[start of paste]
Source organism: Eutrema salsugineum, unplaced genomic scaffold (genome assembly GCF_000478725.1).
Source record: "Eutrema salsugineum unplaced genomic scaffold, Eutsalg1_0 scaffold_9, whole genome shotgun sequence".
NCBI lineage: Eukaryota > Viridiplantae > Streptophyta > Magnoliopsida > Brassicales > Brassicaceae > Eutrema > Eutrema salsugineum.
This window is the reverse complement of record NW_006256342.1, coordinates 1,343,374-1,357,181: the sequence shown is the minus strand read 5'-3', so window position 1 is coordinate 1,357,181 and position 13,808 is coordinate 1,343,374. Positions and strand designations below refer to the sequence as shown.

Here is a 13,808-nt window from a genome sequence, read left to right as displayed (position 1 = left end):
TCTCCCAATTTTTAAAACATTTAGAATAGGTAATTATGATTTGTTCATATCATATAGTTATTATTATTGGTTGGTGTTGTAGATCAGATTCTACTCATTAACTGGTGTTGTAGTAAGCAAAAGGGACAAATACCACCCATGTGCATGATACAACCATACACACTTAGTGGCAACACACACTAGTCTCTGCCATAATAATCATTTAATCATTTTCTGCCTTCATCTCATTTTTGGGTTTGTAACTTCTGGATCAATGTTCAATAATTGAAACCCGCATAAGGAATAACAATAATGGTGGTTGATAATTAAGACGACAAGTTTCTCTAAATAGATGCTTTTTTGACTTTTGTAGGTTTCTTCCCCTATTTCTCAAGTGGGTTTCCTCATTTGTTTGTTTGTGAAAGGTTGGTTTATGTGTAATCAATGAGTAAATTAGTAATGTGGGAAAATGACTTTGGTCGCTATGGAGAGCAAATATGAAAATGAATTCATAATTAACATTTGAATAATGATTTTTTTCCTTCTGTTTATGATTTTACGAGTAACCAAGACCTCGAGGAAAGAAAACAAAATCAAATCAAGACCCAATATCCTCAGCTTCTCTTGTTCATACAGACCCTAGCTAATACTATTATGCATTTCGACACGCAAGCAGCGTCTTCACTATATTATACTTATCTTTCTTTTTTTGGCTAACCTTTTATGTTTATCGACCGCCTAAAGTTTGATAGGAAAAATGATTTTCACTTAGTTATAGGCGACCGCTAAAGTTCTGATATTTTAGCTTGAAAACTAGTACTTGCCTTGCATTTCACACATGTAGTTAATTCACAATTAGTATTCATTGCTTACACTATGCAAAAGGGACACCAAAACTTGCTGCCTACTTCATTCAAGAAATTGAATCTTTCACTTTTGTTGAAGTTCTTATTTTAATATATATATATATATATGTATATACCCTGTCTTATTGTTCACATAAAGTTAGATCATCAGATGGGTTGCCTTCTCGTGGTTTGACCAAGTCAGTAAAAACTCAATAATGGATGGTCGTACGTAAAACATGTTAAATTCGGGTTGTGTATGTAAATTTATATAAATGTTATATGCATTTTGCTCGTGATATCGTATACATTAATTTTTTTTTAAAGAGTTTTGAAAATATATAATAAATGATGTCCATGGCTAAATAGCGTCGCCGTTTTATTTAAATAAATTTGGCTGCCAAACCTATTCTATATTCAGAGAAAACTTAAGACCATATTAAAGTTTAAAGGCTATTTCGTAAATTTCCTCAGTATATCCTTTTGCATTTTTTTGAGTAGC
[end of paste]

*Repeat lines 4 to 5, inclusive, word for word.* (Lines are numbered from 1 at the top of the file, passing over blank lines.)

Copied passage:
This window is the reverse complement of record NW_006256342.1, coordinates 1,343,374-1,357,181: the sequence shown is the minus strand read 5'-3', so window position 1 is coordinate 1,357,181 and position 13,808 is coordinate 1,343,374. Positions and strand designations below refer to the sequence as shown.

Here is a 13,808-nt window from a genome sequence, read left to right as displayed (position 1 = left end):